World War IEdit

On June 28, 1914, Archduke Franz Ferdinand, the heir to the Austro-Hungarian throne, was assassinated in Sarajevo by Serbian terrorists. Austria-Hungary immediately demanded heavy concessions. Serbia refused, and Austria-Hungary declared war. Germany came to Austria-Hungary's aid, and Russia entered the war on Serbia's side. This triggered the Triple Entente alliance between Russia, France, and the United Kingdom.

Germany quickly mobilized and invaded the neutral nation of Belgium to surprise the French. The Schlieffen Plan called for the quick defeat of France so that Germany could concentrate her armies on Russia in the east. At the First Battle of the Marne, the 75,000 man strong British Expeditionary Force stopped the German advance, and trench warfare began.

On the Eastern Front, things fared much better. Although the Russian army mobilized much faster than expected, it was poorly led and demoralized. At the First Battle of Tannenberg nearly 100,000 Russian soldiers were captured. The Brusilov Offensive of 1916 was initially successful, but the Germans were able to beat it back. By 1917, Russia was in the midst of a revolution, and no longer a threat to Germany.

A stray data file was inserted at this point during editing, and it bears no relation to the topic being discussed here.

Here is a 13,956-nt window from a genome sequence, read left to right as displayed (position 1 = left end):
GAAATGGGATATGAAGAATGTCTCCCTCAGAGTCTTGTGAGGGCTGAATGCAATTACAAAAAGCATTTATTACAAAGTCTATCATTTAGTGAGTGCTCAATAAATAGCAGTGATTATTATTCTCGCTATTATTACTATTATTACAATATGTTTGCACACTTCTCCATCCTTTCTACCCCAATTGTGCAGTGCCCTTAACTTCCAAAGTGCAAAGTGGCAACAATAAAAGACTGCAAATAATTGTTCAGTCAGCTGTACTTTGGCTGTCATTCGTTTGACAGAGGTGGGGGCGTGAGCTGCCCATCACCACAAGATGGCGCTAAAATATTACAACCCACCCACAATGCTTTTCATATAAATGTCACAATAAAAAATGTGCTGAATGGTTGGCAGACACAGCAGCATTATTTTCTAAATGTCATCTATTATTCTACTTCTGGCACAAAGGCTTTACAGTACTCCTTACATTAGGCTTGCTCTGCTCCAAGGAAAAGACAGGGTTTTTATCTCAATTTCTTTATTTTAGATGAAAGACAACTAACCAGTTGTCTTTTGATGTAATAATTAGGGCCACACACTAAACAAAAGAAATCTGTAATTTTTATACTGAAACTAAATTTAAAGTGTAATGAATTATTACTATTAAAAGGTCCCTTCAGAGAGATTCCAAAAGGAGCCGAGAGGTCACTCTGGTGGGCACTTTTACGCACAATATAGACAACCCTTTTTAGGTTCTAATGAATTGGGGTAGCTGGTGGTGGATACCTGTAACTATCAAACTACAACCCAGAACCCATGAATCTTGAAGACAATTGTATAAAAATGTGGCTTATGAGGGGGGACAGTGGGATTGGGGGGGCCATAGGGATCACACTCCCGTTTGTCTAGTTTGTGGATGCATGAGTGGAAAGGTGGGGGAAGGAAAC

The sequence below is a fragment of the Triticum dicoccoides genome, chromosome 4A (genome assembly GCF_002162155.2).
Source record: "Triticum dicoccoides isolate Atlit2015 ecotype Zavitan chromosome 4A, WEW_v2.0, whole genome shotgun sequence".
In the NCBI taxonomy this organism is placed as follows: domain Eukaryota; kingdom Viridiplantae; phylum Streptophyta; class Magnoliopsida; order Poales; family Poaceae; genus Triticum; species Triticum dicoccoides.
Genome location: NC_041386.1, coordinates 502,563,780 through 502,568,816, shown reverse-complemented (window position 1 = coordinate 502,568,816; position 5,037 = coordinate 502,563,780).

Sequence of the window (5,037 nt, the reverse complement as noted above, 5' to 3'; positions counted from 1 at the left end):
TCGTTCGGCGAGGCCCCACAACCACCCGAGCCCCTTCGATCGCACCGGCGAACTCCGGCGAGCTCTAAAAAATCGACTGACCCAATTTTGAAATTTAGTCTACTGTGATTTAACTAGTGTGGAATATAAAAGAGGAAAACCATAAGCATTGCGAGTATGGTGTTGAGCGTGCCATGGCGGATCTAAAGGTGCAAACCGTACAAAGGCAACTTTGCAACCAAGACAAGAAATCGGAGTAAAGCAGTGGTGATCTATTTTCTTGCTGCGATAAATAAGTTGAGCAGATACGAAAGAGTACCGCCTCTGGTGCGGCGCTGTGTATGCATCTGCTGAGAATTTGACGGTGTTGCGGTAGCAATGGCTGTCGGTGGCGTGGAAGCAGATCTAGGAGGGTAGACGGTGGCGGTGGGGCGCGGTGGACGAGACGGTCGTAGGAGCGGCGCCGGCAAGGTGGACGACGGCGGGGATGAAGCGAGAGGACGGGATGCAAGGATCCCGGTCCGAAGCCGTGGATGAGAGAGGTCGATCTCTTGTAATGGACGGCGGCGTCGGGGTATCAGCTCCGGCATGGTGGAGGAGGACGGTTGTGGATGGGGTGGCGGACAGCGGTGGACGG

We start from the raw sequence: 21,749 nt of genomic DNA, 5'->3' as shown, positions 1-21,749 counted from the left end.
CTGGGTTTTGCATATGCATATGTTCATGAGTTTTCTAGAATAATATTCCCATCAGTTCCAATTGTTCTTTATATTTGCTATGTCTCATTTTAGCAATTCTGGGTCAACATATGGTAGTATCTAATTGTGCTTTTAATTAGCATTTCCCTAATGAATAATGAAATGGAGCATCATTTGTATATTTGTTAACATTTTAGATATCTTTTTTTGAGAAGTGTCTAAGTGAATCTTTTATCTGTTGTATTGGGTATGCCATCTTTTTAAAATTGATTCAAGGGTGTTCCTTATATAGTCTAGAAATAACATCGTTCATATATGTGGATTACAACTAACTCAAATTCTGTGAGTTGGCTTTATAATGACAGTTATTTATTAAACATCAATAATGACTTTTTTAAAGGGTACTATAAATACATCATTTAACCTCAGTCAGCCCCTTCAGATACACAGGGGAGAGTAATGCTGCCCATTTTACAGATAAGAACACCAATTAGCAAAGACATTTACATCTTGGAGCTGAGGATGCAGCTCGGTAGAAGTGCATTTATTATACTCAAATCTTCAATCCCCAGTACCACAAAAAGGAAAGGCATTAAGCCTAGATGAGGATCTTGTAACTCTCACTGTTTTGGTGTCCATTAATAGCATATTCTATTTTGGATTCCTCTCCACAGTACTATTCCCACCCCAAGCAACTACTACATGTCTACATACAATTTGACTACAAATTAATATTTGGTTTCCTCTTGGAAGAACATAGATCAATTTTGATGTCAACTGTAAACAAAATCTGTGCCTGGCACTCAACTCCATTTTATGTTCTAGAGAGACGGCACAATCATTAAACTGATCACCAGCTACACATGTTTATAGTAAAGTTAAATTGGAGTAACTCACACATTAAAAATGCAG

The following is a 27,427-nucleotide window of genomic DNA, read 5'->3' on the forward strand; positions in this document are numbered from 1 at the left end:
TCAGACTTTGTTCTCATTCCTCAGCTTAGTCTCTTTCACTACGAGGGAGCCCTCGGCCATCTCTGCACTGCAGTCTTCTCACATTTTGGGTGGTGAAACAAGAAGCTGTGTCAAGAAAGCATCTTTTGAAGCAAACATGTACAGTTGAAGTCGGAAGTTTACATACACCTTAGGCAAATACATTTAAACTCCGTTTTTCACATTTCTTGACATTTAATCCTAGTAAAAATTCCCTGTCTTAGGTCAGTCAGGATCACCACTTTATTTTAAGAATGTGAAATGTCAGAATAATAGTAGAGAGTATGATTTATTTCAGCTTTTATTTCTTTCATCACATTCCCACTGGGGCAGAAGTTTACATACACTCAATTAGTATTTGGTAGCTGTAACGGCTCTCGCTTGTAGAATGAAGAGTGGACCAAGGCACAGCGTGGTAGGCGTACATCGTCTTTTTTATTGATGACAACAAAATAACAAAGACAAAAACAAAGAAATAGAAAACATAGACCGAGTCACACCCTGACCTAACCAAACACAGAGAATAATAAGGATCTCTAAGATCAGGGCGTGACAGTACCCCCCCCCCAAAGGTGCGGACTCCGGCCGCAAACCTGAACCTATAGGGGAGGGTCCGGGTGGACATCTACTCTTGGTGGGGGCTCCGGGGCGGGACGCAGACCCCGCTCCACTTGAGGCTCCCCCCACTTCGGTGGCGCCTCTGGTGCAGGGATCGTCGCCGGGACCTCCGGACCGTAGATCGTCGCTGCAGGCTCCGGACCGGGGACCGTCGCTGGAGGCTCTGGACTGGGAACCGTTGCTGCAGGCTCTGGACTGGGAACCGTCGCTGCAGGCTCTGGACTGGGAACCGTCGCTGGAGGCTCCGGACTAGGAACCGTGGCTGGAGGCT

On the Western front, battle after bloody battle followed one another. The Germans introduced poison gas in 1915, which killed an estimated 100,000 soldiers over the course of the war. In 1916, the British began a massive offensive against the Germans. Half a million dead later, they had gained about .

In 1917, the United States joined the war. The fresh American troops, known as doughboys, quickly pushed back the Germans. The German spring offensive of 1918 was repelled and by the summer Allied troops were pushing into German proper. The mutiny of the navy and a communist revolt led to the surrender of Germany in 1918.

The Treaty of Versailles imposed heavy restrictions on Germany. Her army was limited to 100,000 men, the Ruhr area was not allowed to have troops, her navy was forcibly scrapped, and she had to pay massive war reparations.